“…She will give birth to a son and will call him Immanuel (which means ‘God is with us’)” (Isaiah 7:14).
Loneliness dwells in the human heart. Widows experience loneliness. Latchkey kids and the elderly understand loneliness. We feel lonely when denied our loved ones’ presence and touch. The holiday season increases loneliness for many. The pandemic increased loneliness for many more.
My annual bronchitis symptoms began with coughing and extreme fatigue. I went to urgent care four days later for a boost to beat it. I discovered I tested COVID-positive on day five. I began considering how to remain even more separate from my household. I don’t handle extended isolation well; I experienced momentary panic. Then I remembered: God is with me. God’s presence means we are never alone, providing joy in our loneliness. I feel lonely sometimes, but knowing I am not alone changes everything.
Oxford gives two definitions for loneliness:
It describes loneliness as a feeling: “sadness because one has no friends or company.”
Oxford also equates loneliness with a state of being: “the quality of being remote; isolated.”
I experienced intense loneliness at age 22 after my husband died. Gary’s death triggered an avalanche of change. My friends and church family struggled. Not knowing what to say or do--afraid of increasing my sadness--most felt too uncomfortable to contact me. Lying in bed at night, unable to sleep, I felt everyone moving on without me. I wondered why no one cared. I considered myself invisible. My focus on my feelings allowed deception to grow unchecked.
One night, I walked in the rainy darkness and began screaming at God. Like the psalmist, I cried out "how long will you forget me?" My argument with God brought a stark reminder. He was walking with me at 1AM in the rain, ready to listen, although I felt completely alone. I have never felt alone like that since. God hears the cries of his people.
Emmanuel brought joy to some isolated people at his birth. Luke describes God grabbing the shepherds’ attention with God’s birth announcement wrapped in angelic praises. Can you imagine following angelic directions to a newborn baby? Our Savior is born! God walks with us (Luke 2:8-20).
The Apostle Paul bluntly informed the church in Colossae that only Christ’s redemption and reconciliation makes God’s holy presence possible. Our evil qualities make God an enemy, creating separation. “Yet now he has reconciled you to himself through the death of Christ in his physical body. As a result, he has brought you into his own presence, and you are holy and blameless as you stand before him without a single fault” (Colossians 1:21-22).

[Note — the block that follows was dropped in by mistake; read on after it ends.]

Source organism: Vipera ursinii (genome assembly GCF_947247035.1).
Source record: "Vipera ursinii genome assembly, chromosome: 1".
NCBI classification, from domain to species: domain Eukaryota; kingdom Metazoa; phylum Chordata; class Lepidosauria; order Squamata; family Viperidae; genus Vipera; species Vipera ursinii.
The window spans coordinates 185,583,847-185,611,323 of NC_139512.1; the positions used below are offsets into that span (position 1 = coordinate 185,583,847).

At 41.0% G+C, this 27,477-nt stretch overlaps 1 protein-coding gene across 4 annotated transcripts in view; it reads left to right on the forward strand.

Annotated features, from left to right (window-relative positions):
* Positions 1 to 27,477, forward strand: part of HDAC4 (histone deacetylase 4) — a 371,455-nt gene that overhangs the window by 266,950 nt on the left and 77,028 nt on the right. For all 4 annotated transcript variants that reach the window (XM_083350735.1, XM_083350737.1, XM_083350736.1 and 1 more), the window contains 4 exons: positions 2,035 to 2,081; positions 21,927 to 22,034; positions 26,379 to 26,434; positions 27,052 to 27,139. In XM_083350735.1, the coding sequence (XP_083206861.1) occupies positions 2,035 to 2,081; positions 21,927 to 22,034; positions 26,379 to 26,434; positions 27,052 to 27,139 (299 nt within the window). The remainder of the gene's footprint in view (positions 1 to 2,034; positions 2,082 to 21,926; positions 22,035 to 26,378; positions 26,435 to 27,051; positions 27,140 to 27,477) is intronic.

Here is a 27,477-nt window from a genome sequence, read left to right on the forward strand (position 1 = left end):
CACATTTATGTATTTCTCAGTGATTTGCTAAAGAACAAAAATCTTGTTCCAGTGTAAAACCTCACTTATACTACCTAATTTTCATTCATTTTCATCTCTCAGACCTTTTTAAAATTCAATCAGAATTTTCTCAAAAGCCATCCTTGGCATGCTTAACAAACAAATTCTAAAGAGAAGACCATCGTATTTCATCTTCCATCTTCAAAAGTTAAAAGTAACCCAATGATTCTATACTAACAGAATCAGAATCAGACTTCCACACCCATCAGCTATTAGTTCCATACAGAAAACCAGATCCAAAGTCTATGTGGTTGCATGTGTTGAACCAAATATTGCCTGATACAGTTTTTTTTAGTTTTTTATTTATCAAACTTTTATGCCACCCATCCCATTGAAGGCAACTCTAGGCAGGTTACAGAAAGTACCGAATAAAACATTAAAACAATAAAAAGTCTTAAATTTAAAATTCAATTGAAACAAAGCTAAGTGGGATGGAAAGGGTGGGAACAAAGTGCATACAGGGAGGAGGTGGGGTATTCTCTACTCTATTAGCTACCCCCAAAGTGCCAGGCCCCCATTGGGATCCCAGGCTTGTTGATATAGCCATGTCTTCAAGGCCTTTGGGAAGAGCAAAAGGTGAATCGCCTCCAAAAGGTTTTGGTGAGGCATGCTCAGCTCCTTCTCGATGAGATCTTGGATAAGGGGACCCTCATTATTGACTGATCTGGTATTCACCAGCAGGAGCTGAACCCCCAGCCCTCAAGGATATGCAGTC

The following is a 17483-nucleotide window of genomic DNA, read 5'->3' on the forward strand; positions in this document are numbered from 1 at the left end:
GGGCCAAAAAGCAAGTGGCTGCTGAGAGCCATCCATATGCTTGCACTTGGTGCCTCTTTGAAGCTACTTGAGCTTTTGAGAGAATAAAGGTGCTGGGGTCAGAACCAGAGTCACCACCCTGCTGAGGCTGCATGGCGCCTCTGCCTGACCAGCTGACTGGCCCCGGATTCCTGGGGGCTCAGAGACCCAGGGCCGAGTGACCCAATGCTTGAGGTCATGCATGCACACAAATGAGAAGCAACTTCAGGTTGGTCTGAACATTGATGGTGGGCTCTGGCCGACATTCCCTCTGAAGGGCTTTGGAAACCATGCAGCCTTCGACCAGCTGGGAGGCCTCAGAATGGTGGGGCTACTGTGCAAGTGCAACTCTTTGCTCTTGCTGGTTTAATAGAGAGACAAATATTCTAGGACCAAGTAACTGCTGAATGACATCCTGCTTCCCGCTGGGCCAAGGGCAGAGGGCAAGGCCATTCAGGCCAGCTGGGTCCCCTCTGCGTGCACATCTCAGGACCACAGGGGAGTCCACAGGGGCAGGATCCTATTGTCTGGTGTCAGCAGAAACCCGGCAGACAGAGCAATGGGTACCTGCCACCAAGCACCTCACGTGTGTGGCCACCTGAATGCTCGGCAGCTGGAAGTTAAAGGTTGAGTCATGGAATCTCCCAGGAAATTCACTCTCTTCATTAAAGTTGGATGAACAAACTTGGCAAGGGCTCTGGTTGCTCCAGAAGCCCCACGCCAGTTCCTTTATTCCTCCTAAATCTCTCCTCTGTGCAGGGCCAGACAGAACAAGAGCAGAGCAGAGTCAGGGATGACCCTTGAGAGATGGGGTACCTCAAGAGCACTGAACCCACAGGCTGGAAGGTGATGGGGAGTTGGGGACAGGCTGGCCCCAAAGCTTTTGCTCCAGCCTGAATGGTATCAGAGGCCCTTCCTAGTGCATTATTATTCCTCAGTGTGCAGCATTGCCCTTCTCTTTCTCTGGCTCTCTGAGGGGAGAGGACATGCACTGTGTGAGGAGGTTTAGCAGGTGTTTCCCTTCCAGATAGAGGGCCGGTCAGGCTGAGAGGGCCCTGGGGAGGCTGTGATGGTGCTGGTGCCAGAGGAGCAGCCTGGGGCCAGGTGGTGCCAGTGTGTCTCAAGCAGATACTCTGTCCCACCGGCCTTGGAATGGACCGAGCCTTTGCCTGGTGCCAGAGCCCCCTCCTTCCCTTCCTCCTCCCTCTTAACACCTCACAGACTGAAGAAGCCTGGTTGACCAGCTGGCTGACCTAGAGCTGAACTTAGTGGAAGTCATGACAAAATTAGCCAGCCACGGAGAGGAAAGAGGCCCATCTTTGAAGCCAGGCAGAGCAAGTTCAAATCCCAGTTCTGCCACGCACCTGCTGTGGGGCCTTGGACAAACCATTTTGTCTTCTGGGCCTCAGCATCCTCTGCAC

The Apostle Paul prayed thanksgiving over the Ephesian church, “...Even before he made the world, God loved us and...decided in advance to adopt us into his own family by bringing us to himself through Jesus Christ. This is what he wanted to do, and it gave him great pleasure” (Ephesians 1:4-5). Yes, the Creator of the universe loves us that much! Emmanuel, that baby in the manger, grew and chose to sacrifice himself so we could be in his presence. What unspeakable joy to be loved so much. I can’t grasp the concept Emmanuel could want to do that for me. For us. But he did. “And it gave him great pleasure....”
I tell my clients, “Feelings aren’t truth.” We can feel lonely while surrounded by others. We may believe we have no friends. Feelings lie to us. Don’t be deceived. God truly is “a friend who sticks closer than a brother” (Proverbs 18:24). When we focus on people’s rejection, we feel lonely. Consider this instead.
I once asked a couple to imagine your spouse knowing your every thought, feeling, and choice before the engagement and then still choosing love and marriage. Can you imagine? We cannot hide our past or present. Imagine any person knowing every future rude thought, negative feeling, and bad choice. God knows our every intricate detail, and he chooses to stay with us (Psalm 139). And it gave him great pleasure! Let’s make God's intense love for us our focus and experience deep joy instead.
King David said it beautifully, “You will show me the way of life, granting me the joy of your presence and the pleasures of living with you forever” (Psalm 16:11). No matter how lonely we feel, we are never alone. The knowledge God is with us changes everything. Emmanuel’s presence provides joy, even in the midst of our loneliness.
“For I am sure that neither death nor life, nor angels nor rulers, nor things present nor things to come, nor powers, nor height nor depth, nor anything else in all creation, will be able to separate us from the love of God in Christ Jesus our Lord” (Romans 8:38-39).
Rev. Deb Koster
Rev. Dr. Rob Toornstra